French Workers Don’t Have It As Easy As Brits Want to Believe
New rules allow some workers time off, but don’t demand anybody turn off their phones when they go home
Americans are bad at being off the clock. We’re one of the few places where employers aren’t required to take time off, and we work more hours than nearly every other country aside from South Korea and Japan. And when we are given days off, many people don’t take them. Lots of writers have bemoaned the downsides of workers chained to their desks, smart phones and emails. So it's nice (or jealousy-inducing) to imagine that some workers, somewhere have a little bit of an easier time disconnecting. And of course, it's easy to imagine that place would be France, which is already known for giving its workers a break.
Yesterday, the Guardian reported that a million employees in the technology and consultancy realm would be forced to turn off their phones and stop checking emails at 6 p.m. This is a great story: it fits exactly with our ideas about France and makes someone who's checking their email first thing in the morning and last thing at night groan with envy. The problem is, it's not quite right. The French newspaper Les Echos has the full agreement to read. The agreement is (obviously) in French, and the translation of that agreement has caused a bit of trouble. You see, nobody is actually forcing the French workers to turn off their phones.
Slate reports that the agreement is actually far more nebulous and specific. It applies to about a quarter of those one million people that the Guardian pointed to—only specific contractors that don't have specific hours and are thus not necessarily confined to France's 35-hour work week rule, which has been in place since 1999. The agreement gives this particular type of worker an "obligation to disconnect." Slate explains what that means:
From the looks of it, the “obligation to disconnect” defined in the agreement is basically an acknowledgement that these independent workers have a right to a solid chunk of time off every day. “The agreement guarantees them a minimum daily rest period of 11 hours, which is to say that they can work legally up to 13 hours per day," Slate.fr writes. “Not really a day that ends at 6 p.m.—unless it starts at 5 in the morning.”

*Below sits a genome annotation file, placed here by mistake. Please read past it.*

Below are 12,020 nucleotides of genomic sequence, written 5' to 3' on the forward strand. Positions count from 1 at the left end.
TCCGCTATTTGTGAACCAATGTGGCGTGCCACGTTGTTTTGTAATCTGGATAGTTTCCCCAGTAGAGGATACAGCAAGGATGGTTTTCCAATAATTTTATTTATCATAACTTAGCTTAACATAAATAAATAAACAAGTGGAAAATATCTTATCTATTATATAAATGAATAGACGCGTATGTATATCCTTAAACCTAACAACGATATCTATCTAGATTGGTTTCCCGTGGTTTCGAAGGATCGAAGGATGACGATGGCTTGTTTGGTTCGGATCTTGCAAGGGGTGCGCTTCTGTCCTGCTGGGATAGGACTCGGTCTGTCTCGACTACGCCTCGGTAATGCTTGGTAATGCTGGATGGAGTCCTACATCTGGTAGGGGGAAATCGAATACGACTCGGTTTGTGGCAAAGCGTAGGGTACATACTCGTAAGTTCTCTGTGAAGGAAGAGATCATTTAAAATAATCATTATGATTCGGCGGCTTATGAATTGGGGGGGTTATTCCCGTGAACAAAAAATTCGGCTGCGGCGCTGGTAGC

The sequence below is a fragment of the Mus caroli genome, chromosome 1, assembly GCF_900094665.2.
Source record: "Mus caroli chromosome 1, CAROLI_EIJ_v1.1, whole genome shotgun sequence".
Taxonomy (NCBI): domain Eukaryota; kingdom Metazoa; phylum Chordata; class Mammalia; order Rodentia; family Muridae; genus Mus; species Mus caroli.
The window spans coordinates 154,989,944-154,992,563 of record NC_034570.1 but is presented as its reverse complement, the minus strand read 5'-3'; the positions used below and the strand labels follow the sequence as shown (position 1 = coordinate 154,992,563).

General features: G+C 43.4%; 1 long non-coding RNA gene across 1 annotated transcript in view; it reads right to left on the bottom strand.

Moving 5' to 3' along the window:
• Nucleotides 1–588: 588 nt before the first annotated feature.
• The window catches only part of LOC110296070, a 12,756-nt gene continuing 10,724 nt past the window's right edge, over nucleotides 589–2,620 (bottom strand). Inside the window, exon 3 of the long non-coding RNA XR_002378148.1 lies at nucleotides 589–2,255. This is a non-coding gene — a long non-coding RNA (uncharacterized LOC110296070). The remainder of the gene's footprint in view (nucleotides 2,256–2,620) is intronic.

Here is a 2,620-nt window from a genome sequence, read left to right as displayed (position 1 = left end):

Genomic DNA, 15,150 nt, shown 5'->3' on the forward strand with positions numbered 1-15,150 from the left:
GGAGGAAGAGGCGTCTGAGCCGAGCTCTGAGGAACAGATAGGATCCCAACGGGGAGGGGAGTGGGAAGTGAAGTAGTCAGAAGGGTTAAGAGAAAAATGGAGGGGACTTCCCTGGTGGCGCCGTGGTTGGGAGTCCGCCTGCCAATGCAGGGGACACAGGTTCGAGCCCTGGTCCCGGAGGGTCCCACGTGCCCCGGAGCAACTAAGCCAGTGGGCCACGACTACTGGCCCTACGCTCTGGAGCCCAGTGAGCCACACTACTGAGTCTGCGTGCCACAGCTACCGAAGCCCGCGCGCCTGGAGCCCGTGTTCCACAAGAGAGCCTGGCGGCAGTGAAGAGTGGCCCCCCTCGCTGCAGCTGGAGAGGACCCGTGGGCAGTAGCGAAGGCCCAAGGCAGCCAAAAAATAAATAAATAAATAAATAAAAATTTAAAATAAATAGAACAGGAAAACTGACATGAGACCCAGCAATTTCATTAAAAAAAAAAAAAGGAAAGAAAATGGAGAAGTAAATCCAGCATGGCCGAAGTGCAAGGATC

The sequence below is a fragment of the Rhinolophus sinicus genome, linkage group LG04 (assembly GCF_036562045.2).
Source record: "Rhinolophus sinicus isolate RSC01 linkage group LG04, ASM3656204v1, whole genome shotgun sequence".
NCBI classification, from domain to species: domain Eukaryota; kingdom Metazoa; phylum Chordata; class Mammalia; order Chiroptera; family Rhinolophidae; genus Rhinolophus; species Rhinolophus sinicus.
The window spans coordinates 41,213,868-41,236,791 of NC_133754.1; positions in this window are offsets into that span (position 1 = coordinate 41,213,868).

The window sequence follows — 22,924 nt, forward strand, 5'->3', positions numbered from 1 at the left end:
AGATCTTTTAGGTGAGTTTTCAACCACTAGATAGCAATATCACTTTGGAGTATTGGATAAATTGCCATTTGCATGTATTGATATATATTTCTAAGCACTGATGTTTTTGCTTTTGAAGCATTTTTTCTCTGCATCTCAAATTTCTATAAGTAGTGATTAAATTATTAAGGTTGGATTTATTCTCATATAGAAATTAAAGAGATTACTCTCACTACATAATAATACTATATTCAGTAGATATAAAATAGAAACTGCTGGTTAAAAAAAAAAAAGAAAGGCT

Enforcing this rule will be hard, and not everybody’s jobs can afford the off-time, says Tom de Castella at the BBC:
Enforcing an email ban would be almost impossible, argues Alief Rezza, an oil analyst in Stavanger, Norway. He checks email every half hour when he leaves work at 16:30 until 19:00. The stock market is still open and he might get an urgent message from colleagues in London. When he wakes he checks to see if colleagues in the US or Singapore have been in touch. "I don't think a ban would work. If Norway bans my company from sending emails to me then my company needs to make sure someone is able to cover the request that should have been in my inbox." The industry would find a way around it, he argues.
And, not everybody agrees that a simple ban on emails is the way to fix the overworking problem.”A better approach is to educate managers about work-life balance and encourage them to prioritise,” de Castella writes. But, even if it’s not going to solve the problem, it's a lovely idea: you go home from work, and you're actually home.